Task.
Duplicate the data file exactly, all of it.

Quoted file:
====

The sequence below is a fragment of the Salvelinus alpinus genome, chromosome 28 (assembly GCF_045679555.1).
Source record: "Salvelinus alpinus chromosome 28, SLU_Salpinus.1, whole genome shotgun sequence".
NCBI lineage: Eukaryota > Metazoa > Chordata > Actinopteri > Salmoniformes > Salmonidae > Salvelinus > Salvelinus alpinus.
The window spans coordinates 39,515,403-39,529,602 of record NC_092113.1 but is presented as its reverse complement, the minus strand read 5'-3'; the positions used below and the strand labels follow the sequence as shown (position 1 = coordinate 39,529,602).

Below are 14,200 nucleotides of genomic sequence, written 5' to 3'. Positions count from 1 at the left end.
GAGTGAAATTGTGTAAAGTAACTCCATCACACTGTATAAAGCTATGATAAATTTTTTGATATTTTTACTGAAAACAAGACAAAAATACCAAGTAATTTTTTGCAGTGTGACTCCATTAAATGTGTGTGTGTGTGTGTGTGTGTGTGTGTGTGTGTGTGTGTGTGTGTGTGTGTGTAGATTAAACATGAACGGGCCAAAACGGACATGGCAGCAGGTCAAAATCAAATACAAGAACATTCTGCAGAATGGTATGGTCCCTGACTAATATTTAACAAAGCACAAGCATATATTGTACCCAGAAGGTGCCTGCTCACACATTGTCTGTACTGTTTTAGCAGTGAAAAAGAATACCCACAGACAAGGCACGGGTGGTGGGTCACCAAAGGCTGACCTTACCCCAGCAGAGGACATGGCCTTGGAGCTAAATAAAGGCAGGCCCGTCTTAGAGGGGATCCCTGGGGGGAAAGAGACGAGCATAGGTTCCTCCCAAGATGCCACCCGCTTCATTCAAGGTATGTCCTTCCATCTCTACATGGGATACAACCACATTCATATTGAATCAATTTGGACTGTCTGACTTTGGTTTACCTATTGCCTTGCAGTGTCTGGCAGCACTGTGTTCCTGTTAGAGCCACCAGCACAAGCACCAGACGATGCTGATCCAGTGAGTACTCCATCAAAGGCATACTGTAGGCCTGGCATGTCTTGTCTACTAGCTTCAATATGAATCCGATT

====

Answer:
The sequence below is a fragment of the Salvelinus alpinus genome, chromosome 28 (assembly GCF_045679555.1).
Source record: "Salvelinus alpinus chromosome 28, SLU_Salpinus.1, whole genome shotgun sequence".
NCBI lineage: Eukaryota > Metazoa > Chordata > Actinopteri > Salmoniformes > Salmonidae > Salvelinus > Salvelinus alpinus.
The window spans coordinates 39,515,403-39,529,602 of record NC_092113.1 but is presented as its reverse complement, the minus strand read 5'-3'; the positions used below and the strand labels follow the sequence as shown (position 1 = coordinate 39,529,602).

Below are 14,200 nucleotides of genomic sequence, written 5' to 3'. Positions count from 1 at the left end.
GAGTGAAATTGTGTAAAGTAACTCCATCACACTGTATAAAGCTATGATAAATTTTTTGATATTTTTACTGAAAACAAGACAAAAATACCAAGTAATTTTTTGCAGTGTGACTCCATTAAATGTGTGTGTGTGTGTGTGTGTGTGTGTGTGTGTGTGTGTGTGTGTGTGTGTGTGTAGATTAAACATGAACGGGCCAAAACGGACATGGCAGCAGGTCAAAATCAAATACAAGAACATTCTGCAGAATGGTATGGTCCCTGACTAATATTTAACAAAGCACAAGCATATATTGTACCCAGAAGGTGCCTGCTCACACATTGTCTGTACTGTTTTAGCAGTGAAAAAGAATACCCACAGACAAGGCACGGGTGGTGGGTCACCAAAGGCTGACCTTACCCCAGCAGAGGACATGGCCTTGGAGCTAAATAAAGGCAGGCCCGTCTTAGAGGGGATCCCTGGGGGGAAAGAGACGAGCATAGGTTCCTCCCAAGATGCCACCCGCTTCATTCAAGGTATGTCCTTCCATCTCTACATGGGATACAACCACATTCATATTGAATCAATTTGGACTGTCTGACTTTGGTTTACCTATTGCCTTGCAGTGTCTGGCAGCACTGTGTTCCTGTTAGAGCCACCAGCACAAGCACCAGACGATGCTGATCCAGTGAGTACTCCATCAAAGGCATACTGTAGGCCTGGCATGTCTTGTCTACTAGCTTCAATATGAATCCGATT